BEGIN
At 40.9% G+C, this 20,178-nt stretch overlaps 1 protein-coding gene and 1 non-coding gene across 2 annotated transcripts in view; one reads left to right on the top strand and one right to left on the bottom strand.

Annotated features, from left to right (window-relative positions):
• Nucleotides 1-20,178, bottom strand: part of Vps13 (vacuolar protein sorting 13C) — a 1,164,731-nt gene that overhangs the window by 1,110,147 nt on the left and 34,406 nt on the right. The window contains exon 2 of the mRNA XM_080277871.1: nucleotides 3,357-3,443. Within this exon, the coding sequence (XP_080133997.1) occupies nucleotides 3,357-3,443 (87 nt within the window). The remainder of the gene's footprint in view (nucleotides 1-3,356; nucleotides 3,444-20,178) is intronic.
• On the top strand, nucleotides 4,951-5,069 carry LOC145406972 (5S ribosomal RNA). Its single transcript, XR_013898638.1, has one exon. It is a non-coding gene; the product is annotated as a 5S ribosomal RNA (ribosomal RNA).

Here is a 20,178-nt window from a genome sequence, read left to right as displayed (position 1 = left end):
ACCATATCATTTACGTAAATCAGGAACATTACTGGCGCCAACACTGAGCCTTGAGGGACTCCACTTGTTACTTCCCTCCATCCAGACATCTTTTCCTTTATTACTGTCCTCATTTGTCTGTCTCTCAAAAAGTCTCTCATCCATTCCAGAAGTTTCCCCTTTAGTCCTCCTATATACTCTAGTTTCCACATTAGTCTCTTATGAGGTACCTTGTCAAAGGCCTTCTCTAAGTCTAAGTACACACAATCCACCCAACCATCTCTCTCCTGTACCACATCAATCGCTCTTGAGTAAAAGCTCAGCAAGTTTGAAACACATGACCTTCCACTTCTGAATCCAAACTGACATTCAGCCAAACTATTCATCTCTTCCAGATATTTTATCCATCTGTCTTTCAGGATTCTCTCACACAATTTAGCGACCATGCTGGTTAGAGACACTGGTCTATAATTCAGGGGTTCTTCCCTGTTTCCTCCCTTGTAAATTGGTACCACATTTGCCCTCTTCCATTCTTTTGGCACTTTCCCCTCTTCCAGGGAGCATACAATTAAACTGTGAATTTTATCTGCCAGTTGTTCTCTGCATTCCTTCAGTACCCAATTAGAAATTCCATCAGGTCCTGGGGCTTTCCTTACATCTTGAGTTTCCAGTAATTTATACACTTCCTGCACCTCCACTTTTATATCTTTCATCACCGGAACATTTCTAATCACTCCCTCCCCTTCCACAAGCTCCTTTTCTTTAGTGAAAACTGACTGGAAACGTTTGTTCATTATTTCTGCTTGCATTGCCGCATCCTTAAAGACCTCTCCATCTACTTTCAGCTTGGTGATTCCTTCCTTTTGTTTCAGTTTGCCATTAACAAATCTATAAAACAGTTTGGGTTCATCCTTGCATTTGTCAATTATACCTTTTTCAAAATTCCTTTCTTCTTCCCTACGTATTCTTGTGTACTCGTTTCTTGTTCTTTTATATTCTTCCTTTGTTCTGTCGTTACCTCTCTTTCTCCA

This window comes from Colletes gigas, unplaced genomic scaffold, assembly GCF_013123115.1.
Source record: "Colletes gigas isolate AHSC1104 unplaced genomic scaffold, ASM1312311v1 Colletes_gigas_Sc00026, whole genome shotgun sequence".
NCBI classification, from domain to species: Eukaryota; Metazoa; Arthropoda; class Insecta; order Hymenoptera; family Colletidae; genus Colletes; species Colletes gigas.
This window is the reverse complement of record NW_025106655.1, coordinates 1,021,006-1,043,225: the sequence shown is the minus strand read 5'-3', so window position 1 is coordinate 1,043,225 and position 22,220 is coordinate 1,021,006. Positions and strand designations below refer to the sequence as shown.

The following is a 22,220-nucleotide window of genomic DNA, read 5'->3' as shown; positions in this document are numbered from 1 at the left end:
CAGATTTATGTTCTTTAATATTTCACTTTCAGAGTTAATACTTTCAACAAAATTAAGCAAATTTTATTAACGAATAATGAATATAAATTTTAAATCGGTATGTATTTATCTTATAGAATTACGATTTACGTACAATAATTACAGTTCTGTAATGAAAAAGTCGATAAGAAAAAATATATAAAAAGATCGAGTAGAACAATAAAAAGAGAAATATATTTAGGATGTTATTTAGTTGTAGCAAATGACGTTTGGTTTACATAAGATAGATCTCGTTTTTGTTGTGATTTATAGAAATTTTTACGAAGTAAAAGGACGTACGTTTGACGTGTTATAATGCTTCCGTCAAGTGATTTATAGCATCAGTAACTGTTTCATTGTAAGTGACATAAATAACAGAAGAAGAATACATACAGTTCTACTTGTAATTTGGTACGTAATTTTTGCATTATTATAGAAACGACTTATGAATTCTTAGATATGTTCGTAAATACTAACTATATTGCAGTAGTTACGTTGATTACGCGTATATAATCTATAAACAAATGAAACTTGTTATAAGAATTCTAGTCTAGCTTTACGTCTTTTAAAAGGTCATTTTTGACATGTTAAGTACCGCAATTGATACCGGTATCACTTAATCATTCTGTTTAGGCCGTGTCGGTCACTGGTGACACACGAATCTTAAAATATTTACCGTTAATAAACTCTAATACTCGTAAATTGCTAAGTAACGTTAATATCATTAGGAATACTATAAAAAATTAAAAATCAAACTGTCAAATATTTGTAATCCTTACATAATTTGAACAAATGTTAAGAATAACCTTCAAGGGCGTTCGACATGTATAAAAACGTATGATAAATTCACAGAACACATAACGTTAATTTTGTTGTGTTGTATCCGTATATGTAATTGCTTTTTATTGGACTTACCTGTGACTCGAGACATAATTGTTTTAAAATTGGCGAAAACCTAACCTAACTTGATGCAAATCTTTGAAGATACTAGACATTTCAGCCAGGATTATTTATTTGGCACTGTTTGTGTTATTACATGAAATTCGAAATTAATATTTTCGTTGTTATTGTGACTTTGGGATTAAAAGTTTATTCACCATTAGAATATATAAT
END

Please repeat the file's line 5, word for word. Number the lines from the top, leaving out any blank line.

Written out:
Here is a 20,178-nt window from a genome sequence, read left to right as displayed (position 1 = left end):